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Man with grenade held at Gatwick

Gatwick
Police officers guard the entrance to the north terminal of Gatwick Airport

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Troops have been deployed to London's Heathrow Airport, the world's busiest international hub. CNN's Walt Rodgers reports.
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LONDON, England -- Police have arrested a man at London's Gatwick Airport after finding a live grenade in his luggage.

The man, a 37-year-old Venezuelan national, had arrived on a flight from South America, and the grenade was found when his luggage was searched, authorities said.

The man was arrested by Sussex police at about 4:50 p.m. (1650 GMT) on Thursday under the UK Terrorism Act and was being taken to a central London police station, where he was to be interrogated by anti-terrorist detectives.

He had arrived aboard British Airways Flight 2048 from Caracas, Venezuela, via Bogota, Colombia, and Bridgetown, Barbados. It wasn't clear where he boarded the plane, a Boeing 777 with 125 passengers on board.

"On arrival at the airport the man's luggage was searched and found to contain a suspicious item. The item has been examined by explosives officers and it appears to be a live grenade," according to a police statement.

The north terminal of Gatwick was evacuated as part of the security alert, and flights were diverted to the south terminal. The north terminal reopened about 8 p.m. Thursday after being closed for more than five hours.

Hundreds of passengers were stranded in the south terminal during the alert as they awaited flights which would have left via the north terminal.

Roadblocks were set up outside the north terminal, where British Airways is the main carrier.

BA said it has begun an investigation into how the grenade got on to the plane undetected. The airline said its policy is to screen all baggage before allowing it onto planes.

"The problem did not become apparent until the man went through Customs," a BA spokesman said.

Sussex police inspector Lloyd Balfour said: "There was no detonation of any explosives whatsoever. There was no injury to any members of the public. The north terminal was evacuated as a precaution."

A British Airways spokesman told Reuters: "We do have a few flights that have just landed and the passengers are being kept on board."

A BA worker added: "The army are down there, armed police are everywhere, everything coming in is being held on the tarmac."

At about the same time as the Gatwick arrest, authorities arrested two men near Heathrow Airport under Britain's Terrorism Act.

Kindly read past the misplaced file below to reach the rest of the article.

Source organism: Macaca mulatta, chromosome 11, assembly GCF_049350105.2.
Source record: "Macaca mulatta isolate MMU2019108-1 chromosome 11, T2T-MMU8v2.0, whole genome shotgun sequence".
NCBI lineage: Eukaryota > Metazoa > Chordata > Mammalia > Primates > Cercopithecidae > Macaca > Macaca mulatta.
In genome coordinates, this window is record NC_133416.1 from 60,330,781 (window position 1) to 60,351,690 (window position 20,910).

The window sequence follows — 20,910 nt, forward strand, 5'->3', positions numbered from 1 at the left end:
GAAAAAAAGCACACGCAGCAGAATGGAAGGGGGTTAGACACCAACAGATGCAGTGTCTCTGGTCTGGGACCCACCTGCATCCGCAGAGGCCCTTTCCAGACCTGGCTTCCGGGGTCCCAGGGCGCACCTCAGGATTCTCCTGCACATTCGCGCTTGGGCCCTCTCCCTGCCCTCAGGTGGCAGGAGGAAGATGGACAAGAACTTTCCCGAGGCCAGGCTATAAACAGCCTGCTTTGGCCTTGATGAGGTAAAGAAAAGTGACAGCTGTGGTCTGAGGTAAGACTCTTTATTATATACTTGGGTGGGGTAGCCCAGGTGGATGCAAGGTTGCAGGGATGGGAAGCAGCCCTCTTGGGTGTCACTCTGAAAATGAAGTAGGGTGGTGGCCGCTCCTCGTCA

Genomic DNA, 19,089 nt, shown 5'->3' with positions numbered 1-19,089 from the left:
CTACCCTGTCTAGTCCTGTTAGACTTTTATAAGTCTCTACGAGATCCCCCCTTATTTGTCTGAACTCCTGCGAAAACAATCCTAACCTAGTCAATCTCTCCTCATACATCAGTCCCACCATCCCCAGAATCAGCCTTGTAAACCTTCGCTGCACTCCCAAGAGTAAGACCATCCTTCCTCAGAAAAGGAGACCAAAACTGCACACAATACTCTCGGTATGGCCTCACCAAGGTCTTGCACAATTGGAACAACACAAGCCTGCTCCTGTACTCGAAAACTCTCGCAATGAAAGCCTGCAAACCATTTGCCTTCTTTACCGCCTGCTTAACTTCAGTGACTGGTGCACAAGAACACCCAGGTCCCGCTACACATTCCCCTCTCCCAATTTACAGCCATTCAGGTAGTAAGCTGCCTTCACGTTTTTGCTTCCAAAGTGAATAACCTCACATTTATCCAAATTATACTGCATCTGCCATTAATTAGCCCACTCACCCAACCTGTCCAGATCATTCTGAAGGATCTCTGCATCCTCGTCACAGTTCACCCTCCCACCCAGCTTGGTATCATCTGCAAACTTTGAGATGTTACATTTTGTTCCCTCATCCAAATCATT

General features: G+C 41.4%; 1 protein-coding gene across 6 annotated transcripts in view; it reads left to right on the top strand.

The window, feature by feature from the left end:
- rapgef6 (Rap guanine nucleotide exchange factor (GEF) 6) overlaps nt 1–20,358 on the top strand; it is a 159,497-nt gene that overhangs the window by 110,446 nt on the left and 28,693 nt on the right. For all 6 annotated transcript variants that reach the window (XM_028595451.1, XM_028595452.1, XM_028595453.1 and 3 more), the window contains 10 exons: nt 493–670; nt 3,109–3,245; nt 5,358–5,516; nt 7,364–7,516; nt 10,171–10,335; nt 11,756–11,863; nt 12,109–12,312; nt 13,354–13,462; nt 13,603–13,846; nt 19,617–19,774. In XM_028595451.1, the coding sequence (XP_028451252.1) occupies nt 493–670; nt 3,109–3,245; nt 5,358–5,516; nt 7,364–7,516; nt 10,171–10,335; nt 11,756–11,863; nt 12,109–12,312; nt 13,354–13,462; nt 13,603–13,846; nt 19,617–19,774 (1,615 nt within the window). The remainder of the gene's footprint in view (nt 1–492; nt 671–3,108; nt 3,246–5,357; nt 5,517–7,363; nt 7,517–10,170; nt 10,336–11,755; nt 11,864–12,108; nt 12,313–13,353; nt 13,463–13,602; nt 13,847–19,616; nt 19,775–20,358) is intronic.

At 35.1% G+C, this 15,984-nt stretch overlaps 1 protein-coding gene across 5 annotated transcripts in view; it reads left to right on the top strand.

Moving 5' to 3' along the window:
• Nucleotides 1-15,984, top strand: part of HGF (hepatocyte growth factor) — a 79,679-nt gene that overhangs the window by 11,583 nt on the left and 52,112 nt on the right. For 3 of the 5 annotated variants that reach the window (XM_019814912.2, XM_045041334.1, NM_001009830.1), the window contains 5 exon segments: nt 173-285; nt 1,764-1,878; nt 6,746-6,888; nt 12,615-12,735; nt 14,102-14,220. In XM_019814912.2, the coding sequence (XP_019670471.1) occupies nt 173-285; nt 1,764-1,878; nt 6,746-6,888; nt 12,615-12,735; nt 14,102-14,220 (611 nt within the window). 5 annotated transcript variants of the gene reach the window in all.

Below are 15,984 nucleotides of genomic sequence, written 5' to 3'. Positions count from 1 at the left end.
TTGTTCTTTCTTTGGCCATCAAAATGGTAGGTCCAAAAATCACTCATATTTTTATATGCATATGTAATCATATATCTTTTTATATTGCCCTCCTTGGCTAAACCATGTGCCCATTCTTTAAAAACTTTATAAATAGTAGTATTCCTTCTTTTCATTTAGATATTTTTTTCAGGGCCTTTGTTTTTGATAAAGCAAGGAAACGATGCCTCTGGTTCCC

Scotland Yard called the arrests in the suburb of Hounslow "precautionary" and said the men were being questioned at a West London police station. No further details were released.

Home Secretary David Blunkett's office urged the public not to "jump to conclusions" about the arrest at Gatwick.

"It is not uncommon for people in airports to be discovered with some form of weaponry," Blunkett's official spokesman said.

"It doesn't mean they are all al Qaeda terrorists.

"People should not jump to conclusions about this incident and should give police time to assess whether this was anything more than a lone individual carrying something he shouldn't have been."

Earlier on Thursday, Blunkett told the House of Commons that Britain was facing a "real and serious threat."

He told MPs that the "public must be alert but not alarmed," but said, "we must also avoid ... the kind of economic and social damage that does the work of the terrorists for them."

He said: "I do not believe that it is responsible to provide a running public commentary on every end and turn."

Blair:
Blair: "We make a judgment based on the advice of our security services what the appropriate action is to take"

Also on Thursday, Prime Minister Tony Blair defended his decision to order a major increase in visible security in London, including 450 troops at Heathrow, without explaining the nature of the exact terror risk or perceived threat.

Blair stressed the need for security precautions to stave off what he said was the threat of "disorder and chaos" caused by terror groups and rogue unstable states.

Appearing at a joint news conference with Australian Prime Minister John Howard, Blair said: "It's important people realise... that the threat that preoccupies ... countries right throughout the world, is the threat of disorder and chaos as a result of terrorist groups, or rogue unstable states, with chemical, biological, potentially nuclear weapons capability.

"And the threat the world faces today is disorder and chaos that comes from these types of groups operating throughout the world."

He said that on each occasion "we make a judgment based on the advice of our security services what the appropriate action is to take."

He added: "We cannot and should not start disclosing details of everything we know or may know. It's important we take every precaution we can in order to keep people safe.

"The only way we can be fully safe is not just taking security measures necessary to protect ourselves... but to make sure, along with other countries in the world, we do absolutely everything we can to root these terrorists out."

Blair and Blunkett were speaking as security, including the deployment of troops and tanks, was stepped up at Heathrow Airport and other possible targets, especially in and around London. (Full story)

The opposition Conservative and Liberal Democrat parties have called for time to be set aside for a discussion in parliament.

Around 1,700 extra police officers were at Heathrow and other key London sites and security was also beefed up at Manchester airport, including spot checks by armed officers.

The Ministry of Defence has refused to comment on reports that military jets are patrolling the skies over the capital.


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